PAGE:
I love The Walking Dead’s new opening credits intro for Season 9. It reminds me a lot of what Game of Thrones had planned to do originally, mixed up with a comic feel a la The Shannara Chronicles intro (which I adored.) The new intro really gets back to The Walking Dead’s roots. It feels like a beautifully drawn comic come to life, just like the show. Here’s The Walking Dead’s new intro, which for the first time is completely different from any intro the show has had before. (Note: If you want to see Season 9 as it comes out, order it on Amazon here.)
There were some absolutely gorgeous shots in the intro. Such as the dead tree morphine into a green, verdant tree, maybe symbolizing how the group is using the Commonwealth’s plans to create a better world. And then the tree bursts into more ravens/crows. And they’re all sitting on a tree next to the stained glass window where Rick sat while he appeared to have a fatal wound.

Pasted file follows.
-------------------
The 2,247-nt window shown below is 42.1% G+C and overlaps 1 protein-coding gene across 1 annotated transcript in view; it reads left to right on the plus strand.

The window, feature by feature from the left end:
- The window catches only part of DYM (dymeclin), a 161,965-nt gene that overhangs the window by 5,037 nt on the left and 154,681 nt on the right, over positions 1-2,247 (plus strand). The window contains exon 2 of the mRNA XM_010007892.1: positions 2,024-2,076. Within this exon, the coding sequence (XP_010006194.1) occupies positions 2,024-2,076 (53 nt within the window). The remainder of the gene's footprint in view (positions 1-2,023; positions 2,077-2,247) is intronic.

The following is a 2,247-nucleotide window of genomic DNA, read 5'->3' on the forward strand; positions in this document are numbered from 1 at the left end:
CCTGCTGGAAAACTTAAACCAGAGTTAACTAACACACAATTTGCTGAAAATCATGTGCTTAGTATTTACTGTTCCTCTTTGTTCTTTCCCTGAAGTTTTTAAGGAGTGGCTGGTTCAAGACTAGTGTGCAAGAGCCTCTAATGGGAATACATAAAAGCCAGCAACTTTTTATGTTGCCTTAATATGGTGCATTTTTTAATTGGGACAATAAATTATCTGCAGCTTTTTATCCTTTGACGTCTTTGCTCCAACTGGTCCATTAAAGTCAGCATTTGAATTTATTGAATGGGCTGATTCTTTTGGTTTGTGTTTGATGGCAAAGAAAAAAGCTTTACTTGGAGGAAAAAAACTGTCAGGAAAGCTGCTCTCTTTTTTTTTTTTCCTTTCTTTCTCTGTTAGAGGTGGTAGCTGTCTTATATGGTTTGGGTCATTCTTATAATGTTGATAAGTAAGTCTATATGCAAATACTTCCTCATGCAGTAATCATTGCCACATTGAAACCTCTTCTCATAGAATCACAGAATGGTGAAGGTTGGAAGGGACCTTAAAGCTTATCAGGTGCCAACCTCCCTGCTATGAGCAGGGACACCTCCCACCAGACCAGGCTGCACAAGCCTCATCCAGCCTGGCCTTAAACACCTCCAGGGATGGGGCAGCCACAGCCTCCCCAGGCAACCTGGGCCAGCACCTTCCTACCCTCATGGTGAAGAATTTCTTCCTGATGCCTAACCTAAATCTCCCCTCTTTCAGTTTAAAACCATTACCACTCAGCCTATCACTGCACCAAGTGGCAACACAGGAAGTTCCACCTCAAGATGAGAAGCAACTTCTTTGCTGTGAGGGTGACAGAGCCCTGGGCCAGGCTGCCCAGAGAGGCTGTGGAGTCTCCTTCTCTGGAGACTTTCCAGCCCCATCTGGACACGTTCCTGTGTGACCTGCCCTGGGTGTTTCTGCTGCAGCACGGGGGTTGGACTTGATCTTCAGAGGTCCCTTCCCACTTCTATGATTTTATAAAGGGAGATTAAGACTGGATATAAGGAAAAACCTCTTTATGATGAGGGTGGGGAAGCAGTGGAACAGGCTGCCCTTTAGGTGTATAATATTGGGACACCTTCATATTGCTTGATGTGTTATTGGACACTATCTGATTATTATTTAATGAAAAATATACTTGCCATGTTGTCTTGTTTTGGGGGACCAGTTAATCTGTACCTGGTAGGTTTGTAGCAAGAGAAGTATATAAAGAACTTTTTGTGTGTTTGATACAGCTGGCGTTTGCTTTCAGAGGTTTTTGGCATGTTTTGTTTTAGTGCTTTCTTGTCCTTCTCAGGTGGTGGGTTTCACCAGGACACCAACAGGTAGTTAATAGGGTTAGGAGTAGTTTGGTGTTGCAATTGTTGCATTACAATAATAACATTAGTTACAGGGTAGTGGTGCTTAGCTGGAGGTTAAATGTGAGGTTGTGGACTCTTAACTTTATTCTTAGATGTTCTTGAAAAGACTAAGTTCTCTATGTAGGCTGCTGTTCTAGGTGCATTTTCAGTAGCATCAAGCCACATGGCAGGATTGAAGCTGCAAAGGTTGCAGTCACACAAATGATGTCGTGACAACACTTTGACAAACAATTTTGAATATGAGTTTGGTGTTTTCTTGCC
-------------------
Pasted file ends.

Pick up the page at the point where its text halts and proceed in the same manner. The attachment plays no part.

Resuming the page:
Then there’s that pitchfork straight into a skull, surrounded by flowers and arrows. Those flowers have to be reminiscent of Carol’s “look at the flowers” moment, but I guess it could symbolize life springing from death. The arrows, of course, remind us of Daryl.
What post-apocalyptic fan would not fall in love with scenes like these?
The beginning of the new intro is reminiscent of what the Game of Thrones producers had planned for the original intro. The original title sequence was going to show a raven flying from King’s Landing to Winterfell. They did some sketches for that for the original pilot, but it didn’t go over so well, so they started over.
I’m a sucker for nature though, so whether they’re birds in The Walking Dead or birds in a Game of Thrones teaser, I love it. 🙂
But the intro also reminds me a bit of the intro to The Shannara Chronicles, which may be one of my favorite intros of all time.
No, the two intros aren’t much alike in final form, but they’re thematic cousins. They’re both beautifully drawn and show things changing over time in a dark and desolate world. And the prominent use of a skull for a post-apocalyptic series is stunning, along with juxtaposing a verdant tree with the end-of-the-world.
My final thought: Thank God they didn’t go the Jeremiah route, which may be the worst post-apocalyptic intro of all time.
If you want to see Season 9 as it comes out, order it on Amazon here.